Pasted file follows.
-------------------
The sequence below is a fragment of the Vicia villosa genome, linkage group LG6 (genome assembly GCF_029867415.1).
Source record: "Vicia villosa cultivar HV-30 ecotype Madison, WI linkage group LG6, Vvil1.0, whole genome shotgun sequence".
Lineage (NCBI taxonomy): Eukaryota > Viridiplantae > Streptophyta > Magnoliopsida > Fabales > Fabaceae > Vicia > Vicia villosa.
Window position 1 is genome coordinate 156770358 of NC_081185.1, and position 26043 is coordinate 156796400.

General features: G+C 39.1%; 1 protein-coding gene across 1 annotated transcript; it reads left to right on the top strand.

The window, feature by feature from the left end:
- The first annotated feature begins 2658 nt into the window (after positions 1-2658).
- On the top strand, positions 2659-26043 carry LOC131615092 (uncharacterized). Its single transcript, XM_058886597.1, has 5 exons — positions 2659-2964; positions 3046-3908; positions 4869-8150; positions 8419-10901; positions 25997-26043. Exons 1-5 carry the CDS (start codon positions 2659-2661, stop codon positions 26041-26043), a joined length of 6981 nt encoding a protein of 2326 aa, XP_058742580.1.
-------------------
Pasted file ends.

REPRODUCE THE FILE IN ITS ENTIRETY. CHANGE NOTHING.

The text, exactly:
The sequence below is a fragment of the Vicia villosa genome, linkage group LG6 (genome assembly GCF_029867415.1).
Source record: "Vicia villosa cultivar HV-30 ecotype Madison, WI linkage group LG6, Vvil1.0, whole genome shotgun sequence".
Lineage (NCBI taxonomy): Eukaryota > Viridiplantae > Streptophyta > Magnoliopsida > Fabales > Fabaceae > Vicia > Vicia villosa.
Window position 1 is genome coordinate 156770358 of NC_081185.1, and position 26043 is coordinate 156796400.

General features: G+C 39.1%; 1 protein-coding gene across 1 annotated transcript; it reads left to right on the top strand.

The window, feature by feature from the left end:
- The first annotated feature begins 2658 nt into the window (after positions 1-2658).
- On the top strand, positions 2659-26043 carry LOC131615092 (uncharacterized). Its single transcript, XM_058886597.1, has 5 exons — positions 2659-2964; positions 3046-3908; positions 4869-8150; positions 8419-10901; positions 25997-26043. Exons 1-5 carry the CDS (start codon positions 2659-2661, stop codon positions 26041-26043), a joined length of 6981 nt encoding a protein of 2326 aa, XP_058742580.1.